The Dealer as Sleuth: Philip Mould’s The Art Detective

Mould Philip. The Art Detective: Adventures of an Antiques Roadshow Appraiser. New York: [Harper Collins 2009] Penguin, 2010.

DSCN1318 - Version 18Just the book to read while travelling because each chapter is so self-contained. Mould writes personally and anecdotally about his experiences as a dealer in fine art, especially in the discovery and authentication of “lost” old masters. His love of his subject is infectious and some of his information fascinating. This is not a book of academic art history; it is at times, as its title suggests, more a collection of six “who dunnits?” but in this case, we are wondering Who painted it? Who is it? and Why? In keeping with his “detective” motif, Mould titles his chapters “The Case of the Hidden Hoard,” “The Mystery of the Missing Gainsborough,” “The Norman Rockwell Hoax,” “The Rembrandt in Disguise,” “A Queen in Distress,” and “A Winslow Homer Lost and Found.”

DSCN1318 - Version 13 The Art Detective allows us to share briefly in the rarefied world of art dealing and to learn a little about the techniques of restoration. In his introduction, Mould claims one of his book’s purposes is “to sketch a number of small scenes and figures by which it is possible to gain a sense of a much bigger composition filled with innumerable paths, dramas, challenges and characters.” His other purpose is “to highlight the temperaments and motivations of the dealers, art historians, historians, owners and restorers who are drawn to the pursuit of art for reasons of truth, profit or both” (28). He is successful.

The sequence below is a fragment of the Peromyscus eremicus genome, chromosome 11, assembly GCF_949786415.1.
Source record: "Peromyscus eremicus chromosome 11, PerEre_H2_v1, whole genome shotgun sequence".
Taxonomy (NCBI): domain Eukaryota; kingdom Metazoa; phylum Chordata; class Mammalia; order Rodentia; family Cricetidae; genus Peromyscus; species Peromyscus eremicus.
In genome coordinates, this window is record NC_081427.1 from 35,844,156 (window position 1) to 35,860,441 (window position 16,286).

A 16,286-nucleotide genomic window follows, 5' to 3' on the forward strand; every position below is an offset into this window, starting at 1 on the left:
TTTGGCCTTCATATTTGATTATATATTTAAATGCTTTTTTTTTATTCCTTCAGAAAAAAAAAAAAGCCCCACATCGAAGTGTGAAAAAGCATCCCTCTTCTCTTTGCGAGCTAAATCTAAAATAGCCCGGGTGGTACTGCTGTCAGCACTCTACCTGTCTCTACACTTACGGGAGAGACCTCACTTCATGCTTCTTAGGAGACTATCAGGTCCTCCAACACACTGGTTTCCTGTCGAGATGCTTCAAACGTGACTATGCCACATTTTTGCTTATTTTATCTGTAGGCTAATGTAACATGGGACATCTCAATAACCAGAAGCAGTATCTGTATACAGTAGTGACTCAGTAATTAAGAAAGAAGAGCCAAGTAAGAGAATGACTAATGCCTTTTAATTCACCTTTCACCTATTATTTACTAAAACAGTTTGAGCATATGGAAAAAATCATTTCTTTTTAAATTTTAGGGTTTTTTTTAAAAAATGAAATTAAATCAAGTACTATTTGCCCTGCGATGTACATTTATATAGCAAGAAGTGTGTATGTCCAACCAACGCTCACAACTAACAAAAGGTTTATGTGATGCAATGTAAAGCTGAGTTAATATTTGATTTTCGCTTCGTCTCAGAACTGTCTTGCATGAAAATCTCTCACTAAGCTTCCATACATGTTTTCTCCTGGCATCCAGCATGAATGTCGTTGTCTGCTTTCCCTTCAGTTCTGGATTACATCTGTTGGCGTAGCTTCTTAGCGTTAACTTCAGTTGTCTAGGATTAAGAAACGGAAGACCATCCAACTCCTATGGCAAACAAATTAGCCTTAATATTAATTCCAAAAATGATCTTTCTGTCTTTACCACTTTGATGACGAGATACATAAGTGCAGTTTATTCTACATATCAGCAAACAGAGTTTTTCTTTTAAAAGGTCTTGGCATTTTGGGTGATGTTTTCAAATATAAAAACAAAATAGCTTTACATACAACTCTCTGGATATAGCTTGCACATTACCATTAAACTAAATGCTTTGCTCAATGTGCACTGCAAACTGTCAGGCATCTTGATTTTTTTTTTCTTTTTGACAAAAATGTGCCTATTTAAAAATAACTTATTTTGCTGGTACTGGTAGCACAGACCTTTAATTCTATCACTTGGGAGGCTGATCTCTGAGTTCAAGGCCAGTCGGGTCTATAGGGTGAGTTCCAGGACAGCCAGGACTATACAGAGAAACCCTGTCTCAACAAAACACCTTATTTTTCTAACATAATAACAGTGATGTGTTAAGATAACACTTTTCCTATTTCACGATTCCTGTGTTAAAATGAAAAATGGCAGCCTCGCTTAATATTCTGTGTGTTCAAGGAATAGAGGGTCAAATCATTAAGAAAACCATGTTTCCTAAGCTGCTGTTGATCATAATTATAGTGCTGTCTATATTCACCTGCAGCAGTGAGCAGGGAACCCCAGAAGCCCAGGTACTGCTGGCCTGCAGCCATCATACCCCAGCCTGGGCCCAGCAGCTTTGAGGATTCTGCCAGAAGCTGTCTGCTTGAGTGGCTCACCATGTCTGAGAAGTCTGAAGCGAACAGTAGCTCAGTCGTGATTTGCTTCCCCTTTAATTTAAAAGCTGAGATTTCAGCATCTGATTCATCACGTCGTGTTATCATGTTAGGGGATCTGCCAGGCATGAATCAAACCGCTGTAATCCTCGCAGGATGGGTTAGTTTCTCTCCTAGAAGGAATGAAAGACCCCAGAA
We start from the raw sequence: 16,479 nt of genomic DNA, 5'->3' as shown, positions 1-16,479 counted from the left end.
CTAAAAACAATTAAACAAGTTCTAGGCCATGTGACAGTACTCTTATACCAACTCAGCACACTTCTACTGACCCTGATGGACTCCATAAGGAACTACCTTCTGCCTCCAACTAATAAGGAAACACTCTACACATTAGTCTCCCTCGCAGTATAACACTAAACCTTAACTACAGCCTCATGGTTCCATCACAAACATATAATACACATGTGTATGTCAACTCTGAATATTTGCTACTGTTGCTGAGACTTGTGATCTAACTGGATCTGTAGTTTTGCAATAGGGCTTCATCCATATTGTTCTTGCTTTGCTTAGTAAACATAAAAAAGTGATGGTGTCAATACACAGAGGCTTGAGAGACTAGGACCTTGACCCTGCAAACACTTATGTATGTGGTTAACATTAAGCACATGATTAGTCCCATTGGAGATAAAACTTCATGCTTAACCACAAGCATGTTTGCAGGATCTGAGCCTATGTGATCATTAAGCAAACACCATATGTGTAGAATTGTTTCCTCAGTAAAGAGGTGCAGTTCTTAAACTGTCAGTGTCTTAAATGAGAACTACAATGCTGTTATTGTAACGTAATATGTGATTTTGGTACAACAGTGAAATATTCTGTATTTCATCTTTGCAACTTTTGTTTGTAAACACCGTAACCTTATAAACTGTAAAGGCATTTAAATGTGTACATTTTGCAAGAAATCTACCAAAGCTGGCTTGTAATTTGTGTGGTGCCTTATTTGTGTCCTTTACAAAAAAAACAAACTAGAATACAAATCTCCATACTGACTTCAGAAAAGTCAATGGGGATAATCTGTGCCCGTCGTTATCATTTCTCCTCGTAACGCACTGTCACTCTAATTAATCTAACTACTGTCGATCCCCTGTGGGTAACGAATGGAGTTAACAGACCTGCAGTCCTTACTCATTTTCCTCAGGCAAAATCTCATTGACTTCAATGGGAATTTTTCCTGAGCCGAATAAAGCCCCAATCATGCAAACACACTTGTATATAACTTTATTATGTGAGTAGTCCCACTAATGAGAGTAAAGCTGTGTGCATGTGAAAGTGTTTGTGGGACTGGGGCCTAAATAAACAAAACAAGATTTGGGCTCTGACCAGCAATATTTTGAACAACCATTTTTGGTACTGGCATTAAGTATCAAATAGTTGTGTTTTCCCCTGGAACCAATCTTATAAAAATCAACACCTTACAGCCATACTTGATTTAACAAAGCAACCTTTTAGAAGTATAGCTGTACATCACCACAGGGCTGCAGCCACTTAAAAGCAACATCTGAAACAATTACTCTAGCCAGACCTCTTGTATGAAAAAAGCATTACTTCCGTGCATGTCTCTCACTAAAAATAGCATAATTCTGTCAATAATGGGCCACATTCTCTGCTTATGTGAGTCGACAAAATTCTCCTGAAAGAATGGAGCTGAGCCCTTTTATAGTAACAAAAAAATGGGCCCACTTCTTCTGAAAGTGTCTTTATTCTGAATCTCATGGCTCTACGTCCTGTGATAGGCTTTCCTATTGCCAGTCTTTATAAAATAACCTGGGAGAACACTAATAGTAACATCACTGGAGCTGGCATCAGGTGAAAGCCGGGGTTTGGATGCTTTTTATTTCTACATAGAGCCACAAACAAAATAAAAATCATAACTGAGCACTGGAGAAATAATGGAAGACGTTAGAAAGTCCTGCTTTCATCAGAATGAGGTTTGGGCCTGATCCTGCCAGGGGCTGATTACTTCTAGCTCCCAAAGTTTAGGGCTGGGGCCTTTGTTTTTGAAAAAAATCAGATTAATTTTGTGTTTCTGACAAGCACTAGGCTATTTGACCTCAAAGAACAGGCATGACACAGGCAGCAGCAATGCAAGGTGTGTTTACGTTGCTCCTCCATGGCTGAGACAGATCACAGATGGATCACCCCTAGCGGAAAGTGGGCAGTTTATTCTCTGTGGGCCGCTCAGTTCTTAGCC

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2 Responses to The Dealer as Sleuth: Philip Mould’s The Art Detective

  1. Jean Francois says:

    Thanks, M.V. This is another tome to add to my reading list, especially in light of my interest in art ! Your reviews entice one to rush out and place the books on hold at the library.
    Keep up the clear and informative writing.
    Best wishes
    JF

    • Thanks JF. Here’s an example of synchronicity. This afternoon, I was at the V & A at the exhibition Treasures of the Royal Courts: Tudors, Stuarts, and the Russian Tsars. One of the exhibits is one of the pictures discussed by Mould in the book: the Hampden Portrait of Elizabeth I.

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